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Food waste bill heads to Governor Inslee

HB2301 diverts food and organic waste from the landfill to food donation and composting

Olympia – Today the Washington State House concurred on House Bill 2301. The food waste bill is now on its way to the governor for his signature. The bill passed the Senate by a vote of 30-19 on March 1 and previously the House by a vote of 58-39 with one excused.

The bill helps divert food waste and other organic material from the landfill and builds on a 2019 bill also led by the prime sponsor, Representative Beth Doglio (D-Olympia), which established a goal to reduce the generation of food waste by 50% by 2030 and reduce edible food waste by 50%. A second bill, championed by Representative Joe Fitzgibbon in 2022 (HB1799), established state goals to divert 75% of organic material to landfills by 2030 and recover 20% of disposed edible food by 2025, both relative to 2015 levels.

“HB2301 takes yet another big step forward to get food waste out of the landfill. Food waste is a major contributor of methane gas – a potent greenhouse gas - when it rots in landfills,” said Doglio. “Edible food that often ends up in the landfill should be going to feeding people and the rest to compost and other organic management technologies. Plus, reducing food waste is something people can do in their daily lives to help fight climate change.”

This legislation taps into existing capabilities to source large volume donations for distribution to state food bank distribution centers who in turn will offer it to food banks and pantries throughout the state.

Senator John Lovick (D-Mill Creek), who shepherded the bill in the Senate added, “I have visited numerous food banks and helped out as a volunteer and have seen firsthand how critical the food recovery system is for our communities. I am proud that this bill will help get more food to hungry people in Washington.”

Getting food to hungry people

Washington produces enough food to feed everyone, but each year wastes millions of pounds of perfectly good food while nearly 2 million Washingtonians face hunger.

“In fact, Washington can nearly double the donated surplus food available for hunger relief efforts statewide – food that may otherwise be lost – at a time when it is needed most,” said Aaron Czyzewski, Director of Advocacy and Public Policy at Food Lifeline. “HB2301 encourages food donation by building on partnerships between Washington growers and grocers and hunger relief agencies. And importantly, it decodes the connection between climate and food systems to put Washington on a path to achieve its wasted food reduction and climate goals.”

Jay Kang, President and CEO of Thurston County Food Bank continued, “The bill empowers the hunger network to work with local growers and grocery stores, creating a robust system to increase donations to food banks, and ensure these vital food sources remain available to the folks in the community.”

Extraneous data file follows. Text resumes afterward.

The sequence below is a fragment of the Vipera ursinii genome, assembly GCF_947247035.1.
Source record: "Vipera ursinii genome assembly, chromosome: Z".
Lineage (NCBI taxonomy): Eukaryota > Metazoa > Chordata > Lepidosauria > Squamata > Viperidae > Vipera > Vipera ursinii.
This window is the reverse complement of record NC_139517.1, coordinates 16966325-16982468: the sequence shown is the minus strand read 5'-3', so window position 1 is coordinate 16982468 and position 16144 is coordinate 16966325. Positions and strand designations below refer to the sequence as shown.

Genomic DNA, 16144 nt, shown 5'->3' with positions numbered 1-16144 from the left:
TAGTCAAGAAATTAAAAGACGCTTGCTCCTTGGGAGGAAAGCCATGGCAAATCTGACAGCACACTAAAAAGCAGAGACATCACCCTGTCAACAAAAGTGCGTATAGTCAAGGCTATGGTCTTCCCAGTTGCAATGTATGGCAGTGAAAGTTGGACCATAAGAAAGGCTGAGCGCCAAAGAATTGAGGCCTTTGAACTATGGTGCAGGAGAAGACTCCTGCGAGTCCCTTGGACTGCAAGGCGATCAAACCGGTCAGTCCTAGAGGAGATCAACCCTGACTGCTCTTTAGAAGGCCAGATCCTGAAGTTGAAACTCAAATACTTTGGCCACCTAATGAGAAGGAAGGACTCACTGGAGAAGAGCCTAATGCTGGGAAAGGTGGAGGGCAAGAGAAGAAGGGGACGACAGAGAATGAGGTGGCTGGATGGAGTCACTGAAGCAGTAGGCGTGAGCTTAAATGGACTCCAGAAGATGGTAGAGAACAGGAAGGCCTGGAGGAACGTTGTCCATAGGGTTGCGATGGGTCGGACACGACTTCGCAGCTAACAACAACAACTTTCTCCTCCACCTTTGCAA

The bill directs the newly established Washington Center for Sustainable Food Management at Ecology to convene a work group to study food donations, recovery systems, and infrastructure. And importantly, HB2301 sets up grants to support innovative pilots and infrastructure to maximize food donation.

“Independent grocers are passionate about reducing food waste and are excited about the new opportunities provided in this bill to strengthen their partnerships with local food banks,” said Katie Beeson, Government Affairs Director for the Washington Food Industry Association.

Bringing composting to urbanized areas

As part of HB2301, compost collection will be required for single family residents in urbanized areas of the state. The bill also sets up a new grant program to help city and county staff and others to do technical assistance, education, enforcement and upgrade infrastructure.

“It will be great when more of our residents are separating their food scraps and sending them to composting or other technologies such as anaerobic digestion or even vermiculture by worms,” said Heather Trim, Executive Director of Zero Waste Washington. “I am especially excited by the study that Ecology will do to look at the status of plastic produce stickers. Consumers and composters really want to get rid of those and switch to paper or compostable stickers.”

Kate Kurtz, Board President of Washington Organic Recycling Council (WORC) said “WORC believes HB2301 is a win for hunger relief, the climate, and health of our soils. The bill also gives facilities and haulers the predictability of feedstock generation they need to make decisions about expansion and other capital investments here in Washington.”

“Washington state has always been a national leader in terms of composting, and this bill provides excellent opportunities to expand composting access across the state,” said Jay Blazey, General Counsel for Cedar Grove Composting. “The environmental benefit of composting compared to landfilling cannot be overstated.”

Updating compostable product labeling requirements

Finally, HB2301 modifies requirements for products to be labeled as compostable to be sold in Washington.